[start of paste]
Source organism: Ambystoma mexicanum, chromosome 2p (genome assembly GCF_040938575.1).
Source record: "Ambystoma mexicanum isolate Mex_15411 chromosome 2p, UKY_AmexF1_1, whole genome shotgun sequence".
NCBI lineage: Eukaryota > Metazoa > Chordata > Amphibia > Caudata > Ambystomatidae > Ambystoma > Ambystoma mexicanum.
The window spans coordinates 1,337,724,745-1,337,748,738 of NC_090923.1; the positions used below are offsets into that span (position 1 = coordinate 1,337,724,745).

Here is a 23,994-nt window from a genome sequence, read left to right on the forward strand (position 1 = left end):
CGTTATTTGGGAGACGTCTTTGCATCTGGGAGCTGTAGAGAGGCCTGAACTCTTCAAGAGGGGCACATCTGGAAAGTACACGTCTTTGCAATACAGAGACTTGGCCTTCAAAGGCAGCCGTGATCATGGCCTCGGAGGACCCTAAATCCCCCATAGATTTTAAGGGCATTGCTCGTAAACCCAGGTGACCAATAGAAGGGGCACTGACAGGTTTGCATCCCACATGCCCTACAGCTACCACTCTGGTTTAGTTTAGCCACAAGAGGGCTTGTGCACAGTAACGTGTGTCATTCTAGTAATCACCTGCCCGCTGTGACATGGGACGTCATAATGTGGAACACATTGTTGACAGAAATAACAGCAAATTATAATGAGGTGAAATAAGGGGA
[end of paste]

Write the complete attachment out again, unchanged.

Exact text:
Source organism: Ambystoma mexicanum, chromosome 2p (genome assembly GCF_040938575.1).
Source record: "Ambystoma mexicanum isolate Mex_15411 chromosome 2p, UKY_AmexF1_1, whole genome shotgun sequence".
NCBI lineage: Eukaryota > Metazoa > Chordata > Amphibia > Caudata > Ambystomatidae > Ambystoma > Ambystoma mexicanum.
The window spans coordinates 1,337,724,745-1,337,748,738 of NC_090923.1; the positions used below are offsets into that span (position 1 = coordinate 1,337,724,745).

Here is a 23,994-nt window from a genome sequence, read left to right on the forward strand (position 1 = left end):
CGTTATTTGGGAGACGTCTTTGCATCTGGGAGCTGTAGAGAGGCCTGAACTCTTCAAGAGGGGCACATCTGGAAAGTACACGTCTTTGCAATACAGAGACTTGGCCTTCAAAGGCAGCCGTGATCATGGCCTCGGAGGACCCTAAATCCCCCATAGATTTTAAGGGCATTGCTCGTAAACCCAGGTGACCAATAGAAGGGGCACTGACAGGTTTGCATCCCACATGCCCTACAGCTACCACTCTGGTTTAGTTTAGCCACAAGAGGGCTTGTGCACAGTAACGTGTGTCATTCTAGTAATCACCTGCCCGCTGTGACATGGGACGTCATAATGTGGAACACATTGTTGACAGAAATAACAGCAAATTATAATGAGGTGAAATAAGGGGA